Background & aims: Regulatory T cells play a role in the control of immune responses in the intestinal mucosa and their absence may predispose to inflammatory bowel disease (IBD). We have previously shown that T cells activated by intestinal epithelial cells (IECs) are suppressive in function. Our goal was to characterize the phenotype and function of T cells proliferating after interaction with IECs.
Methods: Irradiated human IECs, isolated from normal resection specimens, were cultured with carboxy fluorescein succinimidyl ester (CFSE) labeled T cells. Flow cytometric analysis of T cells was performed at days 5-10. CD8+ T cells proliferating in culture with IECs were sorted and added to suppressive assays.
Results: The precursor frequency of T cells proliferating in response to IECs ranged from 0.3%-0.9%. Several subpopulations were shown to proliferate (CD8+CD28-/CD8+CD28+/CD4+CD25+), but one population (CD8+CD28-CD101+CD103+) appeared to be dependent on contact with the CD8 ligand gp180. After sorting, culture in the presence of interleukin (IL)-7 and IL-15 allowed for the generation of cell lines. IEC-activated CD8+ T cells, but not nonactivated CD8+ T cells, were suppressive in function. Suppression belonged to the CD101+CD103+ subset of IEC-activated CD8+ T cells and appeared to require cell contact. CD8+ lamina propria T cells also showed suppressive function, suggesting the presence of CD8+ regulatory T cells in the mucosa.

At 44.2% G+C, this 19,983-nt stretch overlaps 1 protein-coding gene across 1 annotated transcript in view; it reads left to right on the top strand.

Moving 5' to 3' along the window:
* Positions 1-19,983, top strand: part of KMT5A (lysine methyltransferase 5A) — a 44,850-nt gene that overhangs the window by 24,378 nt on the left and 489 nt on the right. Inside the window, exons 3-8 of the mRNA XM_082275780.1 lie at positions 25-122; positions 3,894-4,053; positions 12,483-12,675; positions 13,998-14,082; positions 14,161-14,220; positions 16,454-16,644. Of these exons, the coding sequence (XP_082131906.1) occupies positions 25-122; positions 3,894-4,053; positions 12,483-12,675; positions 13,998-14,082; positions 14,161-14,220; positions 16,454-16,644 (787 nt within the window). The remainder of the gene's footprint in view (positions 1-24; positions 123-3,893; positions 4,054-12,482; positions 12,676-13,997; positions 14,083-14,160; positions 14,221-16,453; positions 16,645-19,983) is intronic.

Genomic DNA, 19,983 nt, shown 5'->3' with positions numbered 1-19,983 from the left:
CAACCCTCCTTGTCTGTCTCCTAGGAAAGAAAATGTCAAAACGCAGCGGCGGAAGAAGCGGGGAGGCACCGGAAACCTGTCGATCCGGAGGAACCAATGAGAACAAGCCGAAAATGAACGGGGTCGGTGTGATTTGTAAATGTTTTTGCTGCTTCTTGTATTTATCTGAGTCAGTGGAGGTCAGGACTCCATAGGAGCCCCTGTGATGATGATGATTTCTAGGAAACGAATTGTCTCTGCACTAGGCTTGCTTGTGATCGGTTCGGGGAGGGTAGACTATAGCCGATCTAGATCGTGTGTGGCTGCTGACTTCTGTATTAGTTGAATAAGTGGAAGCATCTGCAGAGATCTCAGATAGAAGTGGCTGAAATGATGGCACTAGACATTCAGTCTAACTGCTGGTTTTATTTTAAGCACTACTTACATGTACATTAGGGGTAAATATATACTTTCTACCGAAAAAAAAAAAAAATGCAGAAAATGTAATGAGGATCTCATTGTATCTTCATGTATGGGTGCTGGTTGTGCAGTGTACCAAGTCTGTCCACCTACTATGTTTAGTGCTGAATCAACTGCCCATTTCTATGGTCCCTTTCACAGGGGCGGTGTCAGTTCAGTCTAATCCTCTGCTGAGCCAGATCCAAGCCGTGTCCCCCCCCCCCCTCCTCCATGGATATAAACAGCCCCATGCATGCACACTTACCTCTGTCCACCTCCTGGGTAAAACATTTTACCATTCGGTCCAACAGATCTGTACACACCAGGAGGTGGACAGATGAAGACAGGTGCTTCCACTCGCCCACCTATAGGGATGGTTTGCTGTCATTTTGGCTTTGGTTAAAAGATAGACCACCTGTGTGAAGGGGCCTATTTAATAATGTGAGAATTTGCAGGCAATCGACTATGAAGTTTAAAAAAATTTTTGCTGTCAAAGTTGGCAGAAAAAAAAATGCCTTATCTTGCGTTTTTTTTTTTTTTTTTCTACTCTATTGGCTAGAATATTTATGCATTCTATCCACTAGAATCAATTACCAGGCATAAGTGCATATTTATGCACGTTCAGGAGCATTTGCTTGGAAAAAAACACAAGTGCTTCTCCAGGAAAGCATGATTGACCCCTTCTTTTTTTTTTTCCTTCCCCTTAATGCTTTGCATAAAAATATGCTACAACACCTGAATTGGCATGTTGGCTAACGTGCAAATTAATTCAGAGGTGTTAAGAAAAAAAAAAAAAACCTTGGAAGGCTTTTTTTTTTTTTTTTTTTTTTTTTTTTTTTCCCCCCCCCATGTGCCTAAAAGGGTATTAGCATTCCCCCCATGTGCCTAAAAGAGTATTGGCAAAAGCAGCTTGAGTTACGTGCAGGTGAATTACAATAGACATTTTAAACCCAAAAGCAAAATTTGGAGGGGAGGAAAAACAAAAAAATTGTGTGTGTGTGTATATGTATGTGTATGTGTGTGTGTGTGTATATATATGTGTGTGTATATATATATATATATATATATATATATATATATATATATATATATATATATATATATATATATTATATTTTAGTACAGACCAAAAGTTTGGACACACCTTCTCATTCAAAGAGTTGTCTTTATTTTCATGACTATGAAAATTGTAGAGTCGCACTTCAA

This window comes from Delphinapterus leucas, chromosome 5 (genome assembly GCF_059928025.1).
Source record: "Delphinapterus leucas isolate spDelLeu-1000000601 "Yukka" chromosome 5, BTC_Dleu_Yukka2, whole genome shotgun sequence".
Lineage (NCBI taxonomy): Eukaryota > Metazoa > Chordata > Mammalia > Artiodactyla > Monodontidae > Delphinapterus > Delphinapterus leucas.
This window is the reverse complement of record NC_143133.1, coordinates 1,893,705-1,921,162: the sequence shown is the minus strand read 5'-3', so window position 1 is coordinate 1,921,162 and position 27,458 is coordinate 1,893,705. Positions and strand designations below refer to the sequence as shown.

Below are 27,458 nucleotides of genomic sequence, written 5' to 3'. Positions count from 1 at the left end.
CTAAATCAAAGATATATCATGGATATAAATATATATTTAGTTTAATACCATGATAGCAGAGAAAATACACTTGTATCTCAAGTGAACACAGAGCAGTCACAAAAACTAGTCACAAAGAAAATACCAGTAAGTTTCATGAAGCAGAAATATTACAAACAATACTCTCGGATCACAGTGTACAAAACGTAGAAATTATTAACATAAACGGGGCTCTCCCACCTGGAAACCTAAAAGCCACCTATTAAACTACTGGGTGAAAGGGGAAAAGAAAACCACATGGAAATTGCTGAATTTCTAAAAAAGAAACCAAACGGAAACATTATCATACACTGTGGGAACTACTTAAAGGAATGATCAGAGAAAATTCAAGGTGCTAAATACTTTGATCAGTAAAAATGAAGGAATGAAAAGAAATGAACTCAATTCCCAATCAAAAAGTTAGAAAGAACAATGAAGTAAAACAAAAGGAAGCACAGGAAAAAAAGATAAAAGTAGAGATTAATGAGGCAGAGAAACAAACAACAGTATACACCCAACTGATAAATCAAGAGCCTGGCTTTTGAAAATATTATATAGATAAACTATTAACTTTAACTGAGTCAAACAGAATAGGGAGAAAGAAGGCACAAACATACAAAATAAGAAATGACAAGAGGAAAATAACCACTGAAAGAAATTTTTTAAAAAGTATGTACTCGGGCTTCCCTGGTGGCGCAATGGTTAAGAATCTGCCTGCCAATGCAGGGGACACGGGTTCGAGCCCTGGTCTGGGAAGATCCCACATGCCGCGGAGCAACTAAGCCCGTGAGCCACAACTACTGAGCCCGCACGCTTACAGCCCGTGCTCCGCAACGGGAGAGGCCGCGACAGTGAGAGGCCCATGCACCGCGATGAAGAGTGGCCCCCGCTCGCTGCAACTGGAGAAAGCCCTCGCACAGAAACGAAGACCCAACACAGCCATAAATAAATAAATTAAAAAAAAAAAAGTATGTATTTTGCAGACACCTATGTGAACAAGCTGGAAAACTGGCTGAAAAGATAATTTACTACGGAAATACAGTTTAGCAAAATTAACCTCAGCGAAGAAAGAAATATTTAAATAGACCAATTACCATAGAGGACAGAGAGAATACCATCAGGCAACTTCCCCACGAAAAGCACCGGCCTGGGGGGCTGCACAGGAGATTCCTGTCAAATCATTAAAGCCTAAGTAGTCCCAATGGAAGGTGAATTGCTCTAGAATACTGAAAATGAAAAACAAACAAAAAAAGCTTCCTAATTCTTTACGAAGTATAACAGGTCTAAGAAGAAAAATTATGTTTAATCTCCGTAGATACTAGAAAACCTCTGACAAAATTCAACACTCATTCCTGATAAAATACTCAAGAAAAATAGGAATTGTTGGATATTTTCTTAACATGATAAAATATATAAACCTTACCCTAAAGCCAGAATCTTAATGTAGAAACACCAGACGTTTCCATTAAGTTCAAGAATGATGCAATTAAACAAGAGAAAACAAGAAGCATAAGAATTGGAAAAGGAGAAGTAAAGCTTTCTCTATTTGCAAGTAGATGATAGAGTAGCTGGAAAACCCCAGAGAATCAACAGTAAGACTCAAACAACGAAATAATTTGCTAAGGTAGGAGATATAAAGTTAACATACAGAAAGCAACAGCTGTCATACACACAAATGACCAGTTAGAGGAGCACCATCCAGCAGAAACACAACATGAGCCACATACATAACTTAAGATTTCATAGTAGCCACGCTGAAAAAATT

Conclusions: IECs are able to induce the proliferation of a small fraction of CD8+ peripheral T cells. The CD8+CD28- subset of IEC-activated CD8+ T cells, which express CD101 and CD103, interacts with IECs through gp180 and has regulatory function.